COVID-19 Vaccine Frequently Asked Questions
California Correctional Health Care Services (CCHCS) and the California Department of Corrections and Rehabilitation (CDCR) are working to administer the COVID-19 vaccine and boosters to employees and incarcerated individuals in alignment with California Department of Public Health (CDPH) guidelines. COVID-19 vaccinations are available at no cost to all CDCR and CCHCS employees and incarcerated individuals.
How does the COVID-19 vaccine work?
COVID-19 vaccines help our bodies develop immunity to the virus that causes COVID-19 without us having to get the illness. COVID-19 vaccines that have been authorized by the U.S. Food and Drug Administration (FDA) have been carefully evaluated in clinical trials for their ability to protect us from COVID-19.
Is the COVID-19 vaccine safe?
Yes. COVID-19 vaccines have been authorized by the FDA and have been carefully evaluated in several rounds of clinical trials. The research is clear: COVID-19 vaccines are safe and effective in preventing COVID-19. Vaccinated persons who do become infected with the virus that cause COVID-19 are much less likely to become seriously ill, to be hospitalized, or to die from the illness. The Centers for Disease Control and Prevention (CDC) track any adverse reactions patients may have. While very few patients have had an allergic reaction to any of the vaccines, vaccine providers monitor patients for at least 15 minutes following their immunization to quickly respond in the rare event of an adverse reaction.
Are boosters being administered?
Booster shots are available for any incarcerated person or staff member who meets the criteria for obtaining a booster
- At least six months since their second dose of the Moderna or Pfizer vaccination, or
- At least two months since their initial Johnson & Johnson vaccination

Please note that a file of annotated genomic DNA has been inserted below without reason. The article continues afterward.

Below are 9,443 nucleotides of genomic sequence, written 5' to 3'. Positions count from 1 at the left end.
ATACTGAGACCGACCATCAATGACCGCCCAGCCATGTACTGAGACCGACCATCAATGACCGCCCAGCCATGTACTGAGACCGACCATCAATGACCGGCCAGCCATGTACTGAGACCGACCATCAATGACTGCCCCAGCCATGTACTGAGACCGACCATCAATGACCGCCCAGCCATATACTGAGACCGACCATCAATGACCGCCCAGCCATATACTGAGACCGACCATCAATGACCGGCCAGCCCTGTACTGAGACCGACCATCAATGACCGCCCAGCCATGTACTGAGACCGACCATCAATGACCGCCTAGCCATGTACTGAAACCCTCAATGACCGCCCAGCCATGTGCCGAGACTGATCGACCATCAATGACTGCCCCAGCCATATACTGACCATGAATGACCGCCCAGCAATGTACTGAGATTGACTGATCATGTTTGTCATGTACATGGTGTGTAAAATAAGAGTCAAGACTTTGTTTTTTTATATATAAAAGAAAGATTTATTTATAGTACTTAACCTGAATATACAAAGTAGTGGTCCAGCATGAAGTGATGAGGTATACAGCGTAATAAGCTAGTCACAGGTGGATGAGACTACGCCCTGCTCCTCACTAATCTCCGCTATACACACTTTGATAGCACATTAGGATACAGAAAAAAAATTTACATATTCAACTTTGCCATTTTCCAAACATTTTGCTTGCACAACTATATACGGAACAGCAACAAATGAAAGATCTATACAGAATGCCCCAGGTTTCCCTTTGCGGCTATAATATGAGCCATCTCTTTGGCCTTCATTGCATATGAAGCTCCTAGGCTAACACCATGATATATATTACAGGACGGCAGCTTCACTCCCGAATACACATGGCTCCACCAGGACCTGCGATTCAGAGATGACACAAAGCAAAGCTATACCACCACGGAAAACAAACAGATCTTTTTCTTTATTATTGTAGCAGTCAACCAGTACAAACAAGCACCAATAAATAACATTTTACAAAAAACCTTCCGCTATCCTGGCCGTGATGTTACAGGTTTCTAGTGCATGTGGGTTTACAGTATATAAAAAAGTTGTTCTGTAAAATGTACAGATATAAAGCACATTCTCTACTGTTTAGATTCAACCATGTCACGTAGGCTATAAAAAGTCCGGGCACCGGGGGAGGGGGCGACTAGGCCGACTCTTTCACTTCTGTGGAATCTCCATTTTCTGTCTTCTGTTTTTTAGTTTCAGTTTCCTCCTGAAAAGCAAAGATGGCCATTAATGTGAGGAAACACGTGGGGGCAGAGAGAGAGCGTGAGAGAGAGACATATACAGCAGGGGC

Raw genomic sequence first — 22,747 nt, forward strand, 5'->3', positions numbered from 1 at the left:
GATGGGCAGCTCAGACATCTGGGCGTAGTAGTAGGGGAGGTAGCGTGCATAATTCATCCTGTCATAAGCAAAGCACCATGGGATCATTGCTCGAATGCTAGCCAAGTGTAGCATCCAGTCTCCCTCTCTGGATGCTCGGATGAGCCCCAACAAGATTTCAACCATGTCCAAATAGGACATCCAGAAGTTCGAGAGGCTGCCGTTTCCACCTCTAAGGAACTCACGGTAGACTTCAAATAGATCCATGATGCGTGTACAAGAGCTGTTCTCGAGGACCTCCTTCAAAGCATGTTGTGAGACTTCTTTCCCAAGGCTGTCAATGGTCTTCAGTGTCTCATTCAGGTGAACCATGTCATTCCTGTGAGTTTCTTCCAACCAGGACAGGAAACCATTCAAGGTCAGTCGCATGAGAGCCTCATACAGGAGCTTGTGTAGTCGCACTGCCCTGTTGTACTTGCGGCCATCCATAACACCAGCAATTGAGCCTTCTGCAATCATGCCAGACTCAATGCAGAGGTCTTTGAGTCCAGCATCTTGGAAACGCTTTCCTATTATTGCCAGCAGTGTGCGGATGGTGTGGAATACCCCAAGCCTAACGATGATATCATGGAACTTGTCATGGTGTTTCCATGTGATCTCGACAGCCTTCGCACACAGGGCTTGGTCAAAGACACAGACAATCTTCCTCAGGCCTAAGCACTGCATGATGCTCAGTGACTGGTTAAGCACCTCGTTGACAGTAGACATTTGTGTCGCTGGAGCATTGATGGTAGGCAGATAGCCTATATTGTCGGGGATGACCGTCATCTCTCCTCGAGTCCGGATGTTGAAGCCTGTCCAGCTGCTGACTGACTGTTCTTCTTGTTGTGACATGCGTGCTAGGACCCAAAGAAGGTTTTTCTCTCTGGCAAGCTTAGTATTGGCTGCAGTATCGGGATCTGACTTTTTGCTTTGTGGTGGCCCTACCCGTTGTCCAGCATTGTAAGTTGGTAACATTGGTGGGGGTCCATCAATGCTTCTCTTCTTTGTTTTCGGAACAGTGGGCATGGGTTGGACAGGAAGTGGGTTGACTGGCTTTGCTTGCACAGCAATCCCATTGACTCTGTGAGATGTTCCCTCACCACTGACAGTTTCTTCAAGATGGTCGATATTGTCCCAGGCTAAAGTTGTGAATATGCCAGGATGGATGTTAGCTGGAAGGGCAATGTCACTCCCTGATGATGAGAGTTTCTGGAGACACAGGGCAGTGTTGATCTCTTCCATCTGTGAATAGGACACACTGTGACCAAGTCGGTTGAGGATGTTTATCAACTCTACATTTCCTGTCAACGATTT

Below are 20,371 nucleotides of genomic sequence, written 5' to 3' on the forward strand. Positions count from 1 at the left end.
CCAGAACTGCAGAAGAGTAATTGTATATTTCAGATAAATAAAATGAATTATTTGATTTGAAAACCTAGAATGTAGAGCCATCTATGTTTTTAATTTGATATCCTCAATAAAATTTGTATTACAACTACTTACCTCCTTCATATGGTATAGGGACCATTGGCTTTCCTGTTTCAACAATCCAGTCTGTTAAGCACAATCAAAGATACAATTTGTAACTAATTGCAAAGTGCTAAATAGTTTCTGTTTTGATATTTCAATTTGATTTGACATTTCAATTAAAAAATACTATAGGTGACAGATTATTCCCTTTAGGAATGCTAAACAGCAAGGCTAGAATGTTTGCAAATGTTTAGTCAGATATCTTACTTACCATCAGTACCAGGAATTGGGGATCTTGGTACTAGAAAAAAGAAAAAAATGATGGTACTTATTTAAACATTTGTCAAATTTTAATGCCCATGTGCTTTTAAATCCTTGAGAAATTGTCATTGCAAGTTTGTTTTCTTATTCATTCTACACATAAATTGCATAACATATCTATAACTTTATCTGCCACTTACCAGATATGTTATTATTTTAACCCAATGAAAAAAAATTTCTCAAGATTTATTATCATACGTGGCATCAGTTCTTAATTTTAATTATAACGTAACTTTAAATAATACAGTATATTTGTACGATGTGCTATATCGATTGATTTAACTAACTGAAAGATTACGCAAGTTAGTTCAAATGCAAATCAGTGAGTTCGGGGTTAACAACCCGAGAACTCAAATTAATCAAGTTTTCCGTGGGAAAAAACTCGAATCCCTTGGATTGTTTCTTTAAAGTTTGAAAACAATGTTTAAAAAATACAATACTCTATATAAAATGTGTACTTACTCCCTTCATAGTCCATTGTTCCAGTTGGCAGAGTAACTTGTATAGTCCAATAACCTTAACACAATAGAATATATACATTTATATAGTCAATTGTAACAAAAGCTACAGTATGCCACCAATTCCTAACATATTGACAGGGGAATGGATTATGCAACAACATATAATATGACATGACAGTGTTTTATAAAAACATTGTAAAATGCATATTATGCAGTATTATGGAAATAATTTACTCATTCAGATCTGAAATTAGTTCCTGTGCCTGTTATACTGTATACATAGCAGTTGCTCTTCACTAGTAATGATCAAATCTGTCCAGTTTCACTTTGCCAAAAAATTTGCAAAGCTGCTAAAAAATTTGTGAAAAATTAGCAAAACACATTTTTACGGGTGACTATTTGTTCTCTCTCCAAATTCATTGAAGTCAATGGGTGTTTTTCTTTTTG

Workers may obtain no-cost COVID-19 vaccination and booster from CDCR/CCHCS vaccine clinics. Alternatively, workers may obtain no-cost vaccination/booster outside CDCR/CCHCS from any clinic listed on the website myturn.ca.gov, or from their personal health care provider.
What about the Omicron variant?
A new variant of COVID was first identified in November 2021. This variant is at least three times more contagious than the Delta variant. Omicron is rapidly spreading around the world. This variant is now the most common COVID variant in California.
The new Omicron variant has over 50 mutations. The two-dose vaccine series does not protect as well against infection from Omicron. Fortunately, a third dose of the Pfizer or Moderna mRNA vaccine can boost the immune system and is very effective against infection.”
What if I have a religious or medical exemption?
CDCR/CCHCS/CALPIA staff, contractors, registry providers and volunteers with a sincerely held religious belief should work with their supervisor and local Equal Employment Opportunity (EEO) coordinator. Religious accommodation requests require a written statement, via the CDCR Form 2273, Request for Religious Accommodation, indicating the individual’s sincerely held religious belief that precludes them from receiving any COVID-19 vaccine.
With the exception of health care registry and contract workers, CDCR/CCHCS/CALPIA workers with a qualifying medical, mental health, or developmental condition shall immediately contact their supervisor and local Return-to-Work Coordinator (RTWC). Reasonable medical accommodation requests are submitted with a CDCR 855, Request for Reasonable Accommodation, and a written statement signed by a physician, nurse practitioner, or other licensed medical professional practicing under the license of a physician stating that the individual qualifies for the accommodation (but without describing the underlying health condition or disability) and the probable duration of the person’s inability to receive any COVID-19 vaccine (or indicating the duration is unknown or permanent). Requests for reasonable medical accommodation from health care registry contract workers shall be submitted to their vendor/contractor/network contractor, along with a signed written medical statement. If the accommodation is denied, the worker has 14 calendar days to initiate a vaccination.
Can I be disciplined for not being fully vaccinated and boosted?
Staff subject to the CDPH order who do not comply with requirements for vaccination, booster, testing, and masking mandates may be subject to corrective or disciplinary action. For registry providers or contract workers, and applicable retired annuitants, Hiring Authorities will report non-compliance to the vendor/contractor. Beginning February 2, 2022, assignments for those not in compliance who have not received or requested an accommodation will end.
Can my family member get vaccinated at my workplace?
No. Vaccine clinics held at institutions and CDCR/CCHCS locations are for current staff only. The COVID-19 vaccine is free at health clinics and pharmacies in the community, or through an individual’s personal health care provider. Visit myturn.ca.gov for details.